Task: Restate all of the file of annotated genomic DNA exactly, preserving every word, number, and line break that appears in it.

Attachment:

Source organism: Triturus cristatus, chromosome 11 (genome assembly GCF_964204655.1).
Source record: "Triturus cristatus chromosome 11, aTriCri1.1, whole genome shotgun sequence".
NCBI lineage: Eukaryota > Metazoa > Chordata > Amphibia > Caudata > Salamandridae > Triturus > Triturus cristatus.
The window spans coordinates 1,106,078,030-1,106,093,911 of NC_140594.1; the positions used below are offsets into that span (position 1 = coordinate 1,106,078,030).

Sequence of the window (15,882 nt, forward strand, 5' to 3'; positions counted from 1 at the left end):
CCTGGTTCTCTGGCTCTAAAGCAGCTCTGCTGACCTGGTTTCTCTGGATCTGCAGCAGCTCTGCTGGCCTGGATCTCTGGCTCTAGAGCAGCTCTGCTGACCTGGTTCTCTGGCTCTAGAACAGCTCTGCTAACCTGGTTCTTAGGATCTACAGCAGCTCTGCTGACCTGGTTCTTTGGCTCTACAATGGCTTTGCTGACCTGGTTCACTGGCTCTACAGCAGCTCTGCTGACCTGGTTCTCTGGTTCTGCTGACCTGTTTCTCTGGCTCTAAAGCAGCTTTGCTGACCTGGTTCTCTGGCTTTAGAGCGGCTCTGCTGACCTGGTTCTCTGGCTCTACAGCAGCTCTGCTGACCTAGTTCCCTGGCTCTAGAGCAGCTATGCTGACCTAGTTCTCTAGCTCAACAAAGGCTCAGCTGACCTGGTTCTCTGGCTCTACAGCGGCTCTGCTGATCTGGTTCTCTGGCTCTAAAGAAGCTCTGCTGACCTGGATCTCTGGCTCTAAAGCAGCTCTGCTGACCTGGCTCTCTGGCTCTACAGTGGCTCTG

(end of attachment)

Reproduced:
Source organism: Triturus cristatus, chromosome 11 (genome assembly GCF_964204655.1).
Source record: "Triturus cristatus chromosome 11, aTriCri1.1, whole genome shotgun sequence".
NCBI lineage: Eukaryota > Metazoa > Chordata > Amphibia > Caudata > Salamandridae > Triturus > Triturus cristatus.
The window spans coordinates 1,106,078,030-1,106,093,911 of NC_140594.1; the positions used below are offsets into that span (position 1 = coordinate 1,106,078,030).

Sequence of the window (15,882 nt, forward strand, 5' to 3'; positions counted from 1 at the left end):
CCTGGTTCTCTGGCTCTAAAGCAGCTCTGCTGACCTGGTTTCTCTGGATCTGCAGCAGCTCTGCTGGCCTGGATCTCTGGCTCTAGAGCAGCTCTGCTGACCTGGTTCTCTGGCTCTAGAACAGCTCTGCTAACCTGGTTCTTAGGATCTACAGCAGCTCTGCTGACCTGGTTCTTTGGCTCTACAATGGCTTTGCTGACCTGGTTCACTGGCTCTACAGCAGCTCTGCTGACCTGGTTCTCTGGTTCTGCTGACCTGTTTCTCTGGCTCTAAAGCAGCTTTGCTGACCTGGTTCTCTGGCTTTAGAGCGGCTCTGCTGACCTGGTTCTCTGGCTCTACAGCAGCTCTGCTGACCTAGTTCCCTGGCTCTAGAGCAGCTATGCTGACCTAGTTCTCTAGCTCAACAAAGGCTCAGCTGACCTGGTTCTCTGGCTCTACAGCGGCTCTGCTGATCTGGTTCTCTGGCTCTAAAGAAGCTCTGCTGACCTGGATCTCTGGCTCTAAAGCAGCTCTGCTGACCTGGCTCTCTGGCTCTACAGTGGCTCTG